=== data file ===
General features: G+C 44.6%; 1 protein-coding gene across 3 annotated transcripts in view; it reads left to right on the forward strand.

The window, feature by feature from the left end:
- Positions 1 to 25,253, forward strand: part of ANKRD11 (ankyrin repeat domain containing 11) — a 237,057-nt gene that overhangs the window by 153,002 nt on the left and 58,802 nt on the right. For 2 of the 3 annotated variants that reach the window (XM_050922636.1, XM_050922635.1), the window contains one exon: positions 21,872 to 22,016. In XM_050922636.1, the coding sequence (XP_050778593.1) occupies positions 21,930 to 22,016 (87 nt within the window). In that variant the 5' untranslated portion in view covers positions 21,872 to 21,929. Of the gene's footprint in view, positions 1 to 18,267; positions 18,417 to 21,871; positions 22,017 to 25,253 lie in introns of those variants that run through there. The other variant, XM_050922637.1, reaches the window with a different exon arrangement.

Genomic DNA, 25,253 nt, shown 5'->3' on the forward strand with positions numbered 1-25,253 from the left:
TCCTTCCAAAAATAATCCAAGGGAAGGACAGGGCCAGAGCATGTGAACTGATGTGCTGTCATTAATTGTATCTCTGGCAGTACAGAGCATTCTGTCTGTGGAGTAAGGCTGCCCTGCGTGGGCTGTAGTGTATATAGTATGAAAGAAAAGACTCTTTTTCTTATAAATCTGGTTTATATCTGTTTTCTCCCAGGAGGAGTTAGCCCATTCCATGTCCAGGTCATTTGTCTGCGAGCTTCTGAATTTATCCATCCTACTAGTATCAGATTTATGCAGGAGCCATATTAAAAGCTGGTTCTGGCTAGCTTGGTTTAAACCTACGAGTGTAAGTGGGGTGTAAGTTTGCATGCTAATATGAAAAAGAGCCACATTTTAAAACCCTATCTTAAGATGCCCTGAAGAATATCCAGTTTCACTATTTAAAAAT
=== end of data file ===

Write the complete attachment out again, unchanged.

General features: G+C 44.6%; 1 protein-coding gene across 3 annotated transcripts in view; it reads left to right on the forward strand.

The window, feature by feature from the left end:
- Positions 1 to 25,253, forward strand: part of ANKRD11 (ankyrin repeat domain containing 11) — a 237,057-nt gene that overhangs the window by 153,002 nt on the left and 58,802 nt on the right. For 2 of the 3 annotated variants that reach the window (XM_050922636.1, XM_050922635.1), the window contains one exon: positions 21,872 to 22,016. In XM_050922636.1, the coding sequence (XP_050778593.1) occupies positions 21,930 to 22,016 (87 nt within the window). In that variant the 5' untranslated portion in view covers positions 21,872 to 21,929. Of the gene's footprint in view, positions 1 to 18,267; positions 18,417 to 21,871; positions 22,017 to 25,253 lie in introns of those variants that run through there. The other variant, XM_050922637.1, reaches the window with a different exon arrangement.

Genomic DNA, 25,253 nt, shown 5'->3' on the forward strand with positions numbered 1-25,253 from the left:
TCCTTCCAAAAATAATCCAAGGGAAGGACAGGGCCAGAGCATGTGAACTGATGTGCTGTCATTAATTGTATCTCTGGCAGTACAGAGCATTCTGTCTGTGGAGTAAGGCTGCCCTGCGTGGGCTGTAGTGTATATAGTATGAAAGAAAAGACTCTTTTTCTTATAAATCTGGTTTATATCTGTTTTCTCCCAGGAGGAGTTAGCCCATTCCATGTCCAGGTCATTTGTCTGCGAGCTTCTGAATTTATCCATCCTACTAGTATCAGATTTATGCAGGAGCCATATTAAAAGCTGGTTCTGGCTAGCTTGGTTTAAACCTACGAGTGTAAGTGGGGTGTAAGTTTGCATGCTAATATGAAAAAGAGCCACATTTTAAAACCCTATCTTAAGATGCCCTGAAGAATATCCAGTTTCACTATTTAAAAAT